Shah-i-Zinda is a complex of tombs and other ritual buildings, where the eldest ones date to 9th century and the newest ones - to 19th century.
"Shahizinda" means "the Living King" in Persian. The legend says that the Kusam ibn Abbas, the cousin of Prophet Mohammed, came to Samarkand with a small army to install Islam here. In one of the battles with pagans, right at this hill, Kusam ibn Abbas was wounded with an arrow, but managed to hide in a small cave or a well, which closed as he entered. And he still lives there, hidden from people.
The wooden terrace is at the entrance, to the left. It has a beautiful painted ceiling.
On the left is a tall staircase to the main part of the complex. The legend has it that you should walk and count the stairs, and remember the number. On the way back, you should count again. If numbers match, you will be granted a wish. On the right you can see a pathway leading from the end part to the exit (so, this belongs to the end of the photo set, but the photo is vertical, so it does not fit anywhere else).
These are several groups of mausoleums throughout the necropolis. They mostly belong to the relatives and the courtiers or military leaders of Timur the Great, also known as Tamerlane; we call him Amir Timur here. The mausoleums are lavishly decorated with majolica tiles in various shades of blue, green and turquoise.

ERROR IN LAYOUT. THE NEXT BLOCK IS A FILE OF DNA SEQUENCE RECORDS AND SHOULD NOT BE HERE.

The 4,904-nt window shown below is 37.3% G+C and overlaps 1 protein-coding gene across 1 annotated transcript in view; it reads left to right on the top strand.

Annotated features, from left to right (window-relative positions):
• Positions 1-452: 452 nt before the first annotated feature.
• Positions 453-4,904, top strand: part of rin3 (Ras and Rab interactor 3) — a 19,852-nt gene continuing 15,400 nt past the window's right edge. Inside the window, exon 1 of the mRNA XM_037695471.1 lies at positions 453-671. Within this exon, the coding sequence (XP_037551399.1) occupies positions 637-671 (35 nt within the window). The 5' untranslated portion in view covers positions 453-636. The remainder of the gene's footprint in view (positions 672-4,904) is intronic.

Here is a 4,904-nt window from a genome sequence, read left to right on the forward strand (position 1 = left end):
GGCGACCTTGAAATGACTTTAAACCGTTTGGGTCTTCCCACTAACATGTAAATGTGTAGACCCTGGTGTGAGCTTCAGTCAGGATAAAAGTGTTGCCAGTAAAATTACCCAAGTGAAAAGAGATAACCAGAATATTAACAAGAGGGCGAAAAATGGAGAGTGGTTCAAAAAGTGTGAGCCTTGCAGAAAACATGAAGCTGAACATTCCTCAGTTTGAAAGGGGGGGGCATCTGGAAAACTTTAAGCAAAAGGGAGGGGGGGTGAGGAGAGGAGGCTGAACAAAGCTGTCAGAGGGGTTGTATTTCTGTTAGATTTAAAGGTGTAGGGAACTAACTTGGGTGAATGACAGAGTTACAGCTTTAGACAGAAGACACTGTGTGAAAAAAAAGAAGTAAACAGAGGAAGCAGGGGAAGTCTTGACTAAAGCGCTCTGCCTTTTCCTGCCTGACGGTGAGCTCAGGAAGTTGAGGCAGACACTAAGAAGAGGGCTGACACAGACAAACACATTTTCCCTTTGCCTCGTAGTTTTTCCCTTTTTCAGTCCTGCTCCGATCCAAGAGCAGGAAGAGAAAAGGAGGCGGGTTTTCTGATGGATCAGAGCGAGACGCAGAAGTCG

It is nice to see children around; they clearly enjoy spending time in the beautiful place. And aren't they lovely girls?
I was transfixed by the lavish beauty of these buildings. In reality, they gleam and glisten, and the tiles look deep like sea water with ripples.
I love all the amazing textures and intricate lines.
The kids were not alone; after some playing and looking around, they came to their adults (I kept an eye on them, just in case. And they allowed me to take photos).
We went further, and I took more photos. It would be good to have a camera which could take 3D photos! or, better still, one to capture my feelings - the awe, admiration and excitement!
There is a long path through the complex, with buildings on both sides.
...and start spinning around, trying to see everything, absorb it and remember. This smooth, cool, bright, fragile-looking beauty, aimed at making people stop and stare in admiration. A tribute to the people gone. Not only to those who are buried here, but also, ultimately - to the masters, who created this wonder.
Some people come here to pray.
Others just come to see the beauty. The smallest one seems to be impressed, too.
This was a very enjoyable hour - it was as if I spent this time in a fairytale. I hope to come back with my daughter, as I know she will love it as much as I did. If you ever visit Samarkand, make sure you go to Shah-i-Zinda, too. This is a place worth seeing.